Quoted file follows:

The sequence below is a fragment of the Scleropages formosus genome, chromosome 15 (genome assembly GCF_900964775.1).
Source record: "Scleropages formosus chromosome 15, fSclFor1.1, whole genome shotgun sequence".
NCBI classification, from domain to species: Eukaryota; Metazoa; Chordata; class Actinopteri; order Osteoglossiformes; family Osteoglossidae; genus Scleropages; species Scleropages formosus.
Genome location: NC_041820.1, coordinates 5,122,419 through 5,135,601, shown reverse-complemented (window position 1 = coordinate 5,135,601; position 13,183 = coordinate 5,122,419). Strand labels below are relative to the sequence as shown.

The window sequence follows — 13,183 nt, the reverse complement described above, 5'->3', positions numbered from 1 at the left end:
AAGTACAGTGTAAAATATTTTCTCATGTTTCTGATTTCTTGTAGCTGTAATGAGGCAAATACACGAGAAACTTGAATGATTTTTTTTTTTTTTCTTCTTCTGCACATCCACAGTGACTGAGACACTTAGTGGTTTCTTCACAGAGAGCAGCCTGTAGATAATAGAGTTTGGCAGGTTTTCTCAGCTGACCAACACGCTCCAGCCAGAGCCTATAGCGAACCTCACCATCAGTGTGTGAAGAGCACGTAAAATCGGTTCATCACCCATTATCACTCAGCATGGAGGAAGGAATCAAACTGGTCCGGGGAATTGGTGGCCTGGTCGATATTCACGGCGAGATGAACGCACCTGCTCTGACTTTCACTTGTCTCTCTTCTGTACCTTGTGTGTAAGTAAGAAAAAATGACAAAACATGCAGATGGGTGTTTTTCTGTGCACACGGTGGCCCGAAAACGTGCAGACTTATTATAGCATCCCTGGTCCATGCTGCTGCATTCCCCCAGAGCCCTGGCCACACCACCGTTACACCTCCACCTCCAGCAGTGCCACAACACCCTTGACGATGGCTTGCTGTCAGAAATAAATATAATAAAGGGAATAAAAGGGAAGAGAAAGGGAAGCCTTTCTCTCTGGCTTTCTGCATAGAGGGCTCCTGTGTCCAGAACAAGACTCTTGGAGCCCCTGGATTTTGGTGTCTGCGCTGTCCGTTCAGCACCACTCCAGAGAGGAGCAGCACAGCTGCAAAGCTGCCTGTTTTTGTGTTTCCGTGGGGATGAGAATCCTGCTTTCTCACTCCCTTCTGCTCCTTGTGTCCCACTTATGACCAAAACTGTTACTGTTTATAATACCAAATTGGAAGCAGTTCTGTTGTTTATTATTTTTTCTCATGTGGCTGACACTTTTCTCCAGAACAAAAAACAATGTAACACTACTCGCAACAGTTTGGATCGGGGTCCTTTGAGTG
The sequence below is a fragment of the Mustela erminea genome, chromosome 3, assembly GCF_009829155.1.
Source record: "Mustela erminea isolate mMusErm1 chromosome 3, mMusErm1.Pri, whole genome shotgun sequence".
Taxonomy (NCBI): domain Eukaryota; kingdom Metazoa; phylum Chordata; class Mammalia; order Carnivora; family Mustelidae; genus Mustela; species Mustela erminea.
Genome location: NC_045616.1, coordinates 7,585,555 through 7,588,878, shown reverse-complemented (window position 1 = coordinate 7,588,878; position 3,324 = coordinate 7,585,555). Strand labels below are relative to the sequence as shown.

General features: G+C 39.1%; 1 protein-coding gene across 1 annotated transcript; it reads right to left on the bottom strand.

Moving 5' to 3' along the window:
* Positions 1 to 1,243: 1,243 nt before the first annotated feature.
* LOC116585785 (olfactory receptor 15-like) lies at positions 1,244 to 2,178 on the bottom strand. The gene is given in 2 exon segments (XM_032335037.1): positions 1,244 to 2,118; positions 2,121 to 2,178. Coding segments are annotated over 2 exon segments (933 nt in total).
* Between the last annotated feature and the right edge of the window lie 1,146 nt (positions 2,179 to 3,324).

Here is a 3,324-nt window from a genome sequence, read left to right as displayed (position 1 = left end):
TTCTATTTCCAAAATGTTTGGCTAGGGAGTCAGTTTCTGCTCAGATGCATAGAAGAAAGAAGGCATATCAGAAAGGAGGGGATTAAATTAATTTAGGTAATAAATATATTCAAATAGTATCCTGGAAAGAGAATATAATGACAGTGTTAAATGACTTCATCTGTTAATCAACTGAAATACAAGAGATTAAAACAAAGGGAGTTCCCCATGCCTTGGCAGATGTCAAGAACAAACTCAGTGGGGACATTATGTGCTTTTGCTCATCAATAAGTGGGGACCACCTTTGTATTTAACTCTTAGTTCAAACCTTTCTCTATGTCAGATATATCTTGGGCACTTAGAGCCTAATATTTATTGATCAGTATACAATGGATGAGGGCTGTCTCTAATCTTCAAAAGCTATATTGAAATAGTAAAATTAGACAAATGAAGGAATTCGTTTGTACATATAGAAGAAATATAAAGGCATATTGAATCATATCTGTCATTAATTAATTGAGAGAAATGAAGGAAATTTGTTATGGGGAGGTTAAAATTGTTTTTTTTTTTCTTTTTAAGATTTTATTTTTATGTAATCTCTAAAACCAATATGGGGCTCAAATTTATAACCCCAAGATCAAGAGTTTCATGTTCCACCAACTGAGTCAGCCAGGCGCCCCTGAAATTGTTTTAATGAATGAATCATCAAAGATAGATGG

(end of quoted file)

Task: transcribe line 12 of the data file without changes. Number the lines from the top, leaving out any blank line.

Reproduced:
Moving 5' to 3' along the window: